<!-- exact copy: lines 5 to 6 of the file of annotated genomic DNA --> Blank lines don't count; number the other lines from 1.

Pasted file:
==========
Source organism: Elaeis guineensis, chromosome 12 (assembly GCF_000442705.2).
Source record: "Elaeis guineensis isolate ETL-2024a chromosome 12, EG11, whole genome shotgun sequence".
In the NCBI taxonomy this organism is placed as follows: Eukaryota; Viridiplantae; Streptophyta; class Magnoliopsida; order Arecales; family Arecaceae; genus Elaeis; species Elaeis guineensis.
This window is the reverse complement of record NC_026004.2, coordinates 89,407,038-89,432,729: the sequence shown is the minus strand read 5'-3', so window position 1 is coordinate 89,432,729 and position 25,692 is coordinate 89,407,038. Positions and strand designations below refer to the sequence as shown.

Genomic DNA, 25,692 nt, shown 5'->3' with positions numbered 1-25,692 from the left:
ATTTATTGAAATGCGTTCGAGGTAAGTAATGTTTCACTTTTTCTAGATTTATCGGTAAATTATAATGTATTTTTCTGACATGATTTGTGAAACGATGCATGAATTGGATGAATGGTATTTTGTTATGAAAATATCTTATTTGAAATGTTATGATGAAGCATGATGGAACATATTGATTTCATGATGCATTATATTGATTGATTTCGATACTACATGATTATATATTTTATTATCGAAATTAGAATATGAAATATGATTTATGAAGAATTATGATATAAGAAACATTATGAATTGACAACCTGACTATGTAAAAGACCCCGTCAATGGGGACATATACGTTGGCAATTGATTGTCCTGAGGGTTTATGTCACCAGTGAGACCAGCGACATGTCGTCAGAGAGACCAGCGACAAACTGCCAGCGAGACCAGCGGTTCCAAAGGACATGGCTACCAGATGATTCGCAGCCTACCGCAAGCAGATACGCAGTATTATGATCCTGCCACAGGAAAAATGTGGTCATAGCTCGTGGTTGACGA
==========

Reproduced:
Genomic DNA, 25,692 nt, shown 5'->3' with positions numbered 1-25,692 from the left:
ATTTATTGAAATGCGTTCGAGGTAAGTAATGTTTCACTTTTTCTAGATTTATCGGTAAATTATAATGTATTTTTCTGACATGATTTGTGAAACGATGCATGAATTGGATGAATGGTATTTTGTTATGAAAATATCTTATTTGAAATGTTATGATGAAGCATGATGGAACATATTGATTTCATGATGCATTATATTGATTGATTTCGATACTACATGATTATATATTTTATTATCGAAATTAGAATATGAAATATGATTTATGAAGAATTATGATATAAGAAACATTATGAATTGACAACCTGACTATGTAAAAGACCCCGTCAATGGGGACATATACGTTGGCAATTGATTGTCCTGAGGGTTTATGTCACCAGTGAGACCAGCGACATGTCGTCAGAGAGACCAGCGACAAACTGCCAGCGAGACCAGCGGTTCCAAAGGACATGGCTACCAGATGATTCGCAGCCTACCGCAAGCAGATACGCAGTATTATGATCCTGCCACAGGAAAAATGTGGTCATAGCTCGTGGTTGACGA